As a parent I often wonder what my children will remember about me. Will they remember the cuddles, the fun we had together, the places we went, the conversations we had, the love we share, or the days I was shouty, impatient, irritable and not my best self?
With the recent passing of my dad it’s something I’ve thought about a lot. What do I remember about him? What do I want to write down? How did I know he loved me? What were the key moments in building our relationship? What did I learn from him? What can I continue to learn from him? How were we different and how were we similar? I know I need to note down the answers to all of these questions and keep them safe. I don’t want to forget our relationship and the conversations we had – just the two of us.
Small talk was something my dad struggled with but it is something he knew and worked on. His forte was discussing bigger, deeper and more meaningful things and it’s something I relied on him for. He had the ability to think of all outcomes, to be balanced, to think outside the box, to be practical, sensible, kind and honest – all at the same time, although his (sometimes brutal) honesty is not something I fully appreciated until I got older. I valued his advice as I knew it would always be with my best interests at heart, and somehow he always managed to consider everything.
When I found out he was ill, something inside of me knew he wasn’t going to make it and selfishly I had a huge panic that I needed to ask him his opinion on two things. Nothing current, but two things Jared and I are thinking about in our distant future that I really, desperately wanted to know his thoughts on. My dad was good at taking me aside and talking to me – even as I got married and had my own children. My parents have chatted to Jared and I together to talk to us, give us advice and help us. It’s something I love them for.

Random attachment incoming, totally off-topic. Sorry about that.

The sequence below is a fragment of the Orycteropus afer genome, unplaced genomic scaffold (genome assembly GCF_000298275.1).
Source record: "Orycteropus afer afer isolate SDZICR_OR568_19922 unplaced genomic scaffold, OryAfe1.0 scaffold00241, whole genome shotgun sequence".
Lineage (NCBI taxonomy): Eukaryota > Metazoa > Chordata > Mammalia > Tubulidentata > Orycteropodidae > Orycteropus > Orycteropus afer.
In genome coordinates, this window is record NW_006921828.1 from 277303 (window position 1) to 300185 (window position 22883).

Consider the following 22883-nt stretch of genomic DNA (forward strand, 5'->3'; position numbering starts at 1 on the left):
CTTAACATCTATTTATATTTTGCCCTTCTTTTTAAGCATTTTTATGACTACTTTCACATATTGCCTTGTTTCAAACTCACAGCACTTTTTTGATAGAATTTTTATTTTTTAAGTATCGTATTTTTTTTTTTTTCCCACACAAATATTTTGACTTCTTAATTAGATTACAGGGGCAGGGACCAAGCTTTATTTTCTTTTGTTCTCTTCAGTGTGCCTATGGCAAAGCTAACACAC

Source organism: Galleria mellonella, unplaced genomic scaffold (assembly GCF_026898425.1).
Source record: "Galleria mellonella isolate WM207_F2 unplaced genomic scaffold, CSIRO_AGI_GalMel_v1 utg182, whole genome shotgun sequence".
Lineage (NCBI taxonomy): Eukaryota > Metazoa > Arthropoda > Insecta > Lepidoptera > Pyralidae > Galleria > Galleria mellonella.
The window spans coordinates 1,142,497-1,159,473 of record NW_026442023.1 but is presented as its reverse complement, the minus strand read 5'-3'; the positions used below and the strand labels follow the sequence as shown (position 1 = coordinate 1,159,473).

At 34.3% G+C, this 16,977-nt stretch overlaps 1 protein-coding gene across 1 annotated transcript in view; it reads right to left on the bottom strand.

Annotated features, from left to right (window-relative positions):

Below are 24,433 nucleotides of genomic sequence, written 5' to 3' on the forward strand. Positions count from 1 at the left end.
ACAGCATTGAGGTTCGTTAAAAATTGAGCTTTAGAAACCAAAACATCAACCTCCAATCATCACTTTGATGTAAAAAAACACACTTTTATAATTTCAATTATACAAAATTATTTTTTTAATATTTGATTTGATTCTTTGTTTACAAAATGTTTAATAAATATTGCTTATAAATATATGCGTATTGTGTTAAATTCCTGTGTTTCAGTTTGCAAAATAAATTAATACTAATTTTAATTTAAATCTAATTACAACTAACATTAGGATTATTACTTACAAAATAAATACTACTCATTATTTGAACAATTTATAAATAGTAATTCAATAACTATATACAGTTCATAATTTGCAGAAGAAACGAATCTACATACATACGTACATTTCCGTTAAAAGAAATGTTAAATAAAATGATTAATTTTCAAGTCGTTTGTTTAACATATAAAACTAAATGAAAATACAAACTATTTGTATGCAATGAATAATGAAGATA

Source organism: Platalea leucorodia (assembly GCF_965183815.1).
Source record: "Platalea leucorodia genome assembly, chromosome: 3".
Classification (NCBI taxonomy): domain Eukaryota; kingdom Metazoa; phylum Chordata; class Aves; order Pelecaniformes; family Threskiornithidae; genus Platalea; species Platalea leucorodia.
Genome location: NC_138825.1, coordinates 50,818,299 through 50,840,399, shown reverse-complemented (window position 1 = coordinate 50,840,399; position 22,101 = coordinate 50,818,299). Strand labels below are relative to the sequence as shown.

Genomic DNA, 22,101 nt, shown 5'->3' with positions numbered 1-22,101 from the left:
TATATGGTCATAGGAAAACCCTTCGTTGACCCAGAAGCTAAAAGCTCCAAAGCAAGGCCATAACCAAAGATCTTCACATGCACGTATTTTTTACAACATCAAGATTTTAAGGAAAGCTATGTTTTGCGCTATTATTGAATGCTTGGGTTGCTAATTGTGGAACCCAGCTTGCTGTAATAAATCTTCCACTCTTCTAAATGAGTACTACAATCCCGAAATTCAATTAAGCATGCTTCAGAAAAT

As I’ve reflected on the relationship I had with my dad there are many conversations that I want to remember, but the two that feel most significant are the last one I had with him, and one I had with him when I was 15. The last conversation I had with him – just the two of us, was over the Christmas holidays. He asked me if he could pick my brain about an idea that he had. We chatted for almost two hours – he shared his exciting idea, I gave my comments and along the way he taught me so many things. He valued my opinion and I loved listening to him.
When I was 15 my dad took me aside one evening and asked if we could have a chat. Of course, I said ‘yes’. I sat there and he asked me why I never feel like I am as good as everyone else, why I always put myself down and think that I can’t do things. Then he asked me what he could do to help me to overcome my inferiority complex. It may sound dramatic, but this conversation literally changed my life.
Up until then I’d never really thought about how I felt about myself and putting myself down was so much a part of me I hadn’t even noticed. I hadn’t realised it was a problem and promised myself (and my dad) that I would do much better. I also promised him that I would stop caring what people thought so much. I made it a life goal. I often wonder if he hadn’t pointed it out – what would I be like now? At 28, I’m very comfortable with who I am and I know it is largely because of him.
Reflecting on my dad has really made me realise how important it is to talk to our children. To have those awkward conversations, to have those conversations that show that we care, to ask for their opinions ideas, to take our children aside and listen to them, because that is how I knew how much my dad loved me…and with this – comes a new life goal.